- Belarus officially declares Lukashenko winner of presidential vote
- Belarus frees some 100 activists jailed over election protests
- OSCE observer reports mass violations during Belarusian presidential polls
- Belarusian police free Russian photographer jailed in Minsk riots
- Belarusian opposition candidates face up to 15 years in jail over protests
- Nine Russians among those detained in Belarus - Russian embassy
- Belarus opposition denies responsibility for Sunday riots
The Kremlin press office confirmed on Saturday that Russian President Dmitry Medvedev had congratulated his Belarusian colleague Alexander Lukashenko with reelection.
"Considering the official figures published by the Belarusian Central Election Commission and a report by Chairman of the Russian Central Election Commission Vladimir Churov on the conclusions by observers, this (congratulatory) letter was sent," Natalia Timakova, press secretary of the Russian president, said.
"I wish you success and I wish the Belarusian people peace and prosperity," said the congratulatory letter published by Belarus' state news agency BELTA with reference to the press office of the president of Belarus.
Belarus' Central Election Commission officially announced on Friday that Lukashenko won the December 19 presidential election.
According to the final results of the polls, Lukashenko gained 79.65% of the vote, while his closest challenger Andrei Sannikov received 2.43%.
Lukashenko, 56, has ruled Belarus with an iron rod since 1994 and has been dubbed by the United States "Europe's last dictator" for a clampdown on opposition and dissent. International monitors said the election was "flawed."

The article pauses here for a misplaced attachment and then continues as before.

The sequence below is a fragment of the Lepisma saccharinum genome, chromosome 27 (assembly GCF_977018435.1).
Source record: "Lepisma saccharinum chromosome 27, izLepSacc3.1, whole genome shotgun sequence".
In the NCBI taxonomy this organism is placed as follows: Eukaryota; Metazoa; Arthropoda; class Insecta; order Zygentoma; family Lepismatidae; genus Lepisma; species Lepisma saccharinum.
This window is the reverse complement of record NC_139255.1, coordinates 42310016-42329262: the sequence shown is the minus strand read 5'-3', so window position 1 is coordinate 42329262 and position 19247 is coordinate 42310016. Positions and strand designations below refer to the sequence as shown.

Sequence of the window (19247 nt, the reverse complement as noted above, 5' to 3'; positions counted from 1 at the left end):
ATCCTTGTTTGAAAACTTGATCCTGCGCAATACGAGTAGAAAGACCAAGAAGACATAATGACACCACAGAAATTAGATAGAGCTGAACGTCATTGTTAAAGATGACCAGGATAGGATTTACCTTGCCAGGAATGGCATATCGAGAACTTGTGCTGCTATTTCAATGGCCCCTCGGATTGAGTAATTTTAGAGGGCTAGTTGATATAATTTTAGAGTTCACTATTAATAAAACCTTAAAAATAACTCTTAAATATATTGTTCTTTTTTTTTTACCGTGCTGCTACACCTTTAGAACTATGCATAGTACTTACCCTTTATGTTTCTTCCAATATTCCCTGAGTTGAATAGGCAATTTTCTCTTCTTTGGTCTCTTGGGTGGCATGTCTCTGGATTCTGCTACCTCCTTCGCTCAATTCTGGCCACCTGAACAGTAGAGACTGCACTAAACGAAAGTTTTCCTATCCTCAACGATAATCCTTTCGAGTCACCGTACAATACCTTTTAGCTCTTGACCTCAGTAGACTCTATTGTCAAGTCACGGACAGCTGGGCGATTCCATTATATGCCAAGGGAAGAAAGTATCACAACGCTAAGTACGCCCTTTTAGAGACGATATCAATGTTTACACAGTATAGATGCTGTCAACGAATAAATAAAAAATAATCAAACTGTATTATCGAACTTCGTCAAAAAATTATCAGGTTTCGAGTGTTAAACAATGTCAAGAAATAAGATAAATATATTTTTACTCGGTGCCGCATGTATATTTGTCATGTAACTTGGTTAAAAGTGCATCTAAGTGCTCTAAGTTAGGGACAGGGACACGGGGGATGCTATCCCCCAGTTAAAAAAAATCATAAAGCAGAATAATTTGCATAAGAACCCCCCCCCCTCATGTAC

More than 600 people were detained in the Belarusian capital during a police crackdown on demonstrators after the presidential vote that the opposition said had been rigged.
MOSCOW, December 25 (RIA Novosti)
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- vigorouswinner?16:09, 25/12/2010I read with interest the publication of Carl Bildt, Karel Schwarzenberg, Radek Sikorski and Guido Westerwelle entitled Lukashenko the Loser in the New York Times.
- vigorousMajor General Igor Azarenok19:06, 25/12/2010We will be interested to hear more
about the Major-General's arrest, no doubt.
The Brest-Litovsk peace treaty that ended Russia’s part in the war has been the subject of heated debate from the moment it was signed in March 1918. To this day, scholars offer differing interpretations of the circumstances that led to the treaty and its domestic and foreign policy importance.